General Description / Cultural Significance
The ficus is a large tropical tree, and one of the most important in the country Burundi. Each family is supposed to have a ficus, as it symbolizes the head of the family, and head of the household, even after his death. The people prepare cloth from its bark, from which they make clothes, and also use it as medicine, to treat whooping cough and influenza. The tree can exist for generations, so it is important culturally. However, even this cultural tradition may be evolving as at this time, seven out of ten members of the rapidly growing population are under fifteen years of age and malnourished.
Climate Change/Conservation Status
The fig tree is often used as a shade tree on coffee plantations in Africa. Coffee makes up 80% of this East African country’s export revenue. However, the coffee plant and other agricultural production, as well as some endemic flora, are being threatened by increases in the average temperature and change in the seasonal rainfall. In contrast, the ficus has been one of the most adaptive species, as it has been shown to have exceptional water conservation traits. Unfortunately, the young population of the country is vulnerable, poor, and with few resources to help them adapt to the challenges of climate change and food security.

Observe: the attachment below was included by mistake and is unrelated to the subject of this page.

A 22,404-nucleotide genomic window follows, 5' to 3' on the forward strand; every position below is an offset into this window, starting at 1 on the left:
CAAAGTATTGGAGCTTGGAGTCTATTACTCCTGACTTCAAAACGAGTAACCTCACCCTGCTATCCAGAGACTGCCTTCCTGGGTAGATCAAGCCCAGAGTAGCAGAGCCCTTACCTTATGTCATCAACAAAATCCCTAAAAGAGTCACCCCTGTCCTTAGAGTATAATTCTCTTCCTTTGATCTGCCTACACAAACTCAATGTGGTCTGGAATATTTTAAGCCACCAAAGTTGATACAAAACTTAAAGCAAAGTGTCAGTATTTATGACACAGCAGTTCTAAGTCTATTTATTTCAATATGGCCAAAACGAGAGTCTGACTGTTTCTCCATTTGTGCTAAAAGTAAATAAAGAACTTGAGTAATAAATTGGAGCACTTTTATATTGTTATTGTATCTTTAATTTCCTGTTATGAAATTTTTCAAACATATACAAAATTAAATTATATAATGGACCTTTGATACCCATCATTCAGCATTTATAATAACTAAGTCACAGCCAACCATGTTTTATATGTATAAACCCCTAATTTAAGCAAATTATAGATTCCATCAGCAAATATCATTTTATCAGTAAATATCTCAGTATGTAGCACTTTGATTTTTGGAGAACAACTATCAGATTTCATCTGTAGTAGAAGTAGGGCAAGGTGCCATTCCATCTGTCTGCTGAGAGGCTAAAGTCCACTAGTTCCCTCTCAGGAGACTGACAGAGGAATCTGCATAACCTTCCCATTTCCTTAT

The major problems in the country are degradation and exhaustion of soils and forestry resources, the human impact of sanitation issues, and the continuing crisis of malaria. Deforestation and soil erosion, and the resulting floods and destruction, have regularly damaged country infrastructure. There have been many environmental projects adapted in order to address these problems and develop coping mechanisms. However, the impacts of climate change continue to intensify.
Mr. Jean-Baptiste Hajayandi, Counselor, Permanent Mission of the Republic of Burundi to the United Nations. This statement can be found on the World Sensorium original website.